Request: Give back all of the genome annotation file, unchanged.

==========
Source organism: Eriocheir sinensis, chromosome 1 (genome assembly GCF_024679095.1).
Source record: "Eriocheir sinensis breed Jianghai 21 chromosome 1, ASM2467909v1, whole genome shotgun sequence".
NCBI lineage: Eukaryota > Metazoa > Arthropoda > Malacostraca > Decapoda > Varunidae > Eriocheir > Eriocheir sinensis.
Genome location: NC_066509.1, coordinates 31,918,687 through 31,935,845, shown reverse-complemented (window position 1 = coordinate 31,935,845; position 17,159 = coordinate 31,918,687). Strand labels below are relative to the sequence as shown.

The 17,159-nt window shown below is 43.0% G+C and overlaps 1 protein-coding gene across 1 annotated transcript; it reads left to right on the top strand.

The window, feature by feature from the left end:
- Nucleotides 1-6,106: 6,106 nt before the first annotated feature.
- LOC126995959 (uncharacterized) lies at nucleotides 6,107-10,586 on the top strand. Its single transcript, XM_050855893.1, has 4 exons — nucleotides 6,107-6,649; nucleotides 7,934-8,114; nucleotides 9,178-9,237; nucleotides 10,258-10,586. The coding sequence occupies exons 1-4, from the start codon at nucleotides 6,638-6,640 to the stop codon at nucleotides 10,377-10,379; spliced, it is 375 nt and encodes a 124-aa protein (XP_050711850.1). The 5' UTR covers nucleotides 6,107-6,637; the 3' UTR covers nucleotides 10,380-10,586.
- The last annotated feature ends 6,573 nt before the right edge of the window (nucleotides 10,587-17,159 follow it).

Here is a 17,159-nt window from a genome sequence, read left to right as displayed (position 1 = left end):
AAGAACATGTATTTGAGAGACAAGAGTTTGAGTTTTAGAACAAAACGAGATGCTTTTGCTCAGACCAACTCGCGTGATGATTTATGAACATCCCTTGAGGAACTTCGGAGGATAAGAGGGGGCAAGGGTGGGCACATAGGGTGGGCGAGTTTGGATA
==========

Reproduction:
Source organism: Eriocheir sinensis, chromosome 1 (genome assembly GCF_024679095.1).
Source record: "Eriocheir sinensis breed Jianghai 21 chromosome 1, ASM2467909v1, whole genome shotgun sequence".
NCBI lineage: Eukaryota > Metazoa > Arthropoda > Malacostraca > Decapoda > Varunidae > Eriocheir > Eriocheir sinensis.
Genome location: NC_066509.1, coordinates 31,918,687 through 31,935,845, shown reverse-complemented (window position 1 = coordinate 31,935,845; position 17,159 = coordinate 31,918,687). Strand labels below are relative to the sequence as shown.

The 17,159-nt window shown below is 43.0% G+C and overlaps 1 protein-coding gene across 1 annotated transcript; it reads left to right on the top strand.

The window, feature by feature from the left end:
- Nucleotides 1-6,106: 6,106 nt before the first annotated feature.
- LOC126995959 (uncharacterized) lies at nucleotides 6,107-10,586 on the top strand. Its single transcript, XM_050855893.1, has 4 exons — nucleotides 6,107-6,649; nucleotides 7,934-8,114; nucleotides 9,178-9,237; nucleotides 10,258-10,586. The coding sequence occupies exons 1-4, from the start codon at nucleotides 6,638-6,640 to the stop codon at nucleotides 10,377-10,379; spliced, it is 375 nt and encodes a 124-aa protein (XP_050711850.1). The 5' UTR covers nucleotides 6,107-6,637; the 3' UTR covers nucleotides 10,380-10,586.
- The last annotated feature ends 6,573 nt before the right edge of the window (nucleotides 10,587-17,159 follow it).

Here is a 17,159-nt window from a genome sequence, read left to right as displayed (position 1 = left end):
AAGAACATGTATTTGAGAGACAAGAGTTTGAGTTTTAGAACAAAACGAGATGCTTTTGCTCAGACCAACTCGCGTGATGATTTATGAACATCCCTTGAGGAACTTCGGAGGATAAGAGGGGGCAAGGGTGGGCACATAGGGTGGGCGAGTTTGGATA